The search for a new head coach for the Minnesota Timberwolves stretches on. The Associated Press reports that Timberwolves owner Glen Taylor and president of basketball operations David Kahn pitched the job and organization to Rick Adelman Tuesday, but he left town without an offer in hand.
Kahn and Adelman have known each other for many years, the AP notes, initially meeting when Adelman coached the Portland Trail Blazers from 1988-1993 and Kahn was a writer for the Oregonian newspaper.
The Associated Press also points out that Taylor “has taken on a more prominent role in the last few weeks” in the coach search, despite once saying the decision was totally Kahn’s to make.
The Timberwolves have previously interviewed Sam Mitchell, Terry Porter, Mike Woodson, Don Nelson, Larry Brown and Bernie Bickerstaff for the job, the AP reports.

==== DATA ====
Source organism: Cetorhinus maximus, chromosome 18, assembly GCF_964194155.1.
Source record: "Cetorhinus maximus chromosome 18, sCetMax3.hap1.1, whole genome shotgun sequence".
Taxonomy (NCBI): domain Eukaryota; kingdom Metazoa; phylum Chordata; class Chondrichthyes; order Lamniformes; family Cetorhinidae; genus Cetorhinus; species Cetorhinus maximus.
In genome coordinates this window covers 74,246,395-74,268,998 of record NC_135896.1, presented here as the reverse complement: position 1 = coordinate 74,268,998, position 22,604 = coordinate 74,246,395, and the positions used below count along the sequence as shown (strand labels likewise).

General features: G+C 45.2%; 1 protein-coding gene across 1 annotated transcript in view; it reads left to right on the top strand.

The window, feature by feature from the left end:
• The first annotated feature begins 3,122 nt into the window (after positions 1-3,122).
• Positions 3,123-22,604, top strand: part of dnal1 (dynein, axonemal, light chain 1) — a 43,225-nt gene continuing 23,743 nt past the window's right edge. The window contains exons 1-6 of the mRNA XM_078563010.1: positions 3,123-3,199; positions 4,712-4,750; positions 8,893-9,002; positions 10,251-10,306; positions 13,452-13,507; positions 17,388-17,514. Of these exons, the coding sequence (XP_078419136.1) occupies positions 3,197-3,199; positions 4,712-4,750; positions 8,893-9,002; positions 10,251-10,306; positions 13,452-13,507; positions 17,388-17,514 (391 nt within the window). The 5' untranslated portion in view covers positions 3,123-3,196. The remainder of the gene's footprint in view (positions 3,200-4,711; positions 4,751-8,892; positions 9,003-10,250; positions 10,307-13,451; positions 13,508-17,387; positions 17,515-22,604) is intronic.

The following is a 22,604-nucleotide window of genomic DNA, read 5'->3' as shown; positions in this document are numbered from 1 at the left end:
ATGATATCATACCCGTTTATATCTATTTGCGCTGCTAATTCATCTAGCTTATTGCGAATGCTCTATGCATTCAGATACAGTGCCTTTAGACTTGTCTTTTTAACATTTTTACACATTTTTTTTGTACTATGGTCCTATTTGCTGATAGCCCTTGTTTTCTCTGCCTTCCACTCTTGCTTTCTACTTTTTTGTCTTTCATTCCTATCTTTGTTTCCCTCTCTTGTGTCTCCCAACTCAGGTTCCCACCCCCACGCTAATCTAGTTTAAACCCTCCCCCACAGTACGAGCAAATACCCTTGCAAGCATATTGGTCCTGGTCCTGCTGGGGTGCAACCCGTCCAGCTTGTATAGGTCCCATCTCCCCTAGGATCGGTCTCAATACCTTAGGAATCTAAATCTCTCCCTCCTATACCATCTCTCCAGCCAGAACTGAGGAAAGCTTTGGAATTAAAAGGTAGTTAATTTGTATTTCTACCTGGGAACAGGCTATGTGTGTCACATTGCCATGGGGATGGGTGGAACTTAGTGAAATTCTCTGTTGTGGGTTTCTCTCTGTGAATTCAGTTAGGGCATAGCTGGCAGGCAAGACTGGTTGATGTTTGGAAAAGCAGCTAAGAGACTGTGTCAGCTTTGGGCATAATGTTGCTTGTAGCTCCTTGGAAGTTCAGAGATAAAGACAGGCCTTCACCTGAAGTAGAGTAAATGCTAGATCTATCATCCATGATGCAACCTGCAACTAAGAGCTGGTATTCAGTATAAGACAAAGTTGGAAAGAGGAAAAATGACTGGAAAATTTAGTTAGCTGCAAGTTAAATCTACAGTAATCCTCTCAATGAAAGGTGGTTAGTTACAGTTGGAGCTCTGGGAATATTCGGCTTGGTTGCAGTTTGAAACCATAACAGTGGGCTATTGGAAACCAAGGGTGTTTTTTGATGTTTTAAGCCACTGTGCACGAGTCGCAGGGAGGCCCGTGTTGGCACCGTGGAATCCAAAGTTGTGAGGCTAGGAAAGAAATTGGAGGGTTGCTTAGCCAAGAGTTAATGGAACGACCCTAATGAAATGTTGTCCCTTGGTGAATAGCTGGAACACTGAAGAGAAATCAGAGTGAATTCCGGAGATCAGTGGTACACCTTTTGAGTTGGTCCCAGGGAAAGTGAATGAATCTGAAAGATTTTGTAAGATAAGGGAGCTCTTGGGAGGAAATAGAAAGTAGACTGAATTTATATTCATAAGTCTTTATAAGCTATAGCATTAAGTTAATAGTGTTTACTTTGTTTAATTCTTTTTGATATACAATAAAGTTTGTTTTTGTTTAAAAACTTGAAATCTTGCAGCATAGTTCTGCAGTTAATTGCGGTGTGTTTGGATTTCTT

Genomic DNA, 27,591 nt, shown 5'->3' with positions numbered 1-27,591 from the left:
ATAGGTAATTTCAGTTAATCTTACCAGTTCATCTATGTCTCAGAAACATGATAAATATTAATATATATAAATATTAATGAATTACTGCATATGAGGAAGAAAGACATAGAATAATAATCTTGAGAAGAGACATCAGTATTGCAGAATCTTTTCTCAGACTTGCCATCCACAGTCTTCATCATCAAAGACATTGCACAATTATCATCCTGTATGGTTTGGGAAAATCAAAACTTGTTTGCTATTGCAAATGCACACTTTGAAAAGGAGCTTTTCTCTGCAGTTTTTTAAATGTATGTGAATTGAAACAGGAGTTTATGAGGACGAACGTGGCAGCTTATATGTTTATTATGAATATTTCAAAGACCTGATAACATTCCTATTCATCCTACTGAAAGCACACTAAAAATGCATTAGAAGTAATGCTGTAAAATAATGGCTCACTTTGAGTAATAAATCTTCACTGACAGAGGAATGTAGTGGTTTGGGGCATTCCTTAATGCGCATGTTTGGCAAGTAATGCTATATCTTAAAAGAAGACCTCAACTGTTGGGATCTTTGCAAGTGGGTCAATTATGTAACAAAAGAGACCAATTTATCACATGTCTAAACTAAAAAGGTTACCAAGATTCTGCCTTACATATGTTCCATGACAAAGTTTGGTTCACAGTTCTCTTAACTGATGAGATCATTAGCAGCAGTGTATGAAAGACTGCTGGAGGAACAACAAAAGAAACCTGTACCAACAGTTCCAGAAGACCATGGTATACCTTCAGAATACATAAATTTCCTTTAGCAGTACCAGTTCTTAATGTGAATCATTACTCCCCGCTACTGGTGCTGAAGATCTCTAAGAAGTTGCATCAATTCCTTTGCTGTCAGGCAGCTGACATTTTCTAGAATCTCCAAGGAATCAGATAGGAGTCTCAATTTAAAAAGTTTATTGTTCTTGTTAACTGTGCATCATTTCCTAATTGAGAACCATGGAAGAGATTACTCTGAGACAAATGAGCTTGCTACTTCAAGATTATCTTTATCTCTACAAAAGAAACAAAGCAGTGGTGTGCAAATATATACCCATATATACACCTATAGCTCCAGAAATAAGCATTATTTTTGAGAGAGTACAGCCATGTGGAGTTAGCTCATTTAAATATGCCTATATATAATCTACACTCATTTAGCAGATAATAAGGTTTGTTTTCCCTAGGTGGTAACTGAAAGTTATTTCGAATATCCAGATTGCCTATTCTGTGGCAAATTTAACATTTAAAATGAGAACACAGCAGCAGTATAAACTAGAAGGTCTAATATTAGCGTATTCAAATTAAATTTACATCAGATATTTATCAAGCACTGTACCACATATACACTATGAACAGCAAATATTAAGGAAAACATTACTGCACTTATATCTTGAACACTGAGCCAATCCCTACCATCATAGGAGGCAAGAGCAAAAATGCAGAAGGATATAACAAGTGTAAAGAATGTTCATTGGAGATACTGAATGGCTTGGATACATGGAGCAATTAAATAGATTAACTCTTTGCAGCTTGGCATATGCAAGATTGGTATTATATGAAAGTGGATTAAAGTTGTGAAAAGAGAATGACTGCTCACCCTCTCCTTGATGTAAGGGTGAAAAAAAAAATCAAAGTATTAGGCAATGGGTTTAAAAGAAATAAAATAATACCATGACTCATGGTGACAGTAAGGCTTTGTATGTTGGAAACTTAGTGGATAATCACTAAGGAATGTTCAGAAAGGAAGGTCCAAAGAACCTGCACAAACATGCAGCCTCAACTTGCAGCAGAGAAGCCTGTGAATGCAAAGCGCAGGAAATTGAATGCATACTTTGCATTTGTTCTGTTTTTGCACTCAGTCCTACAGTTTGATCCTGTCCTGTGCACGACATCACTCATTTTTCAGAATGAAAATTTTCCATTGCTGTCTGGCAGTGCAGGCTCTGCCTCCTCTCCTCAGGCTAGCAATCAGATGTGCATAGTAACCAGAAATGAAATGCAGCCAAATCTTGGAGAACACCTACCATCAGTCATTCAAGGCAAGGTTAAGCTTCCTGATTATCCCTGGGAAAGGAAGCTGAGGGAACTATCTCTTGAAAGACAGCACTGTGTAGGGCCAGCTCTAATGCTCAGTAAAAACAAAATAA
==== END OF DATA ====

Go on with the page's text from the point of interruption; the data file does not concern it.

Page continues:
The last time the Minnesota Timberwolves looked for a coach, Kurt Rambis, Mark Jackson, and Elston Turner all had to come in for second interviews. There’s been no “indication there will be a second round of interviews” this time around, according to the Minneapolis Star-Tribune.
Some of the current candidates are “expecting an answer this week,” the paper reports.
The paper suggests that the battle to be the coach of the NBA’s worst team is down to 47-year-old New Jersey Nets assistant coach Sam Mitchell, who won Coach of the Year during his 2004-2008 run with the Toronto Raptors; 71-year-old Don Nelson, who holds the NBA record for most victories by a head coach with 1,335; and 67-year-old Bernie Bickerstaff, who is an assistant with the Portland Trail Blazers but has been the head coach of the Seattle SuperSonics, Denver Nuggets, Washington Bullets/Wizards, and Charlotte Bobcats.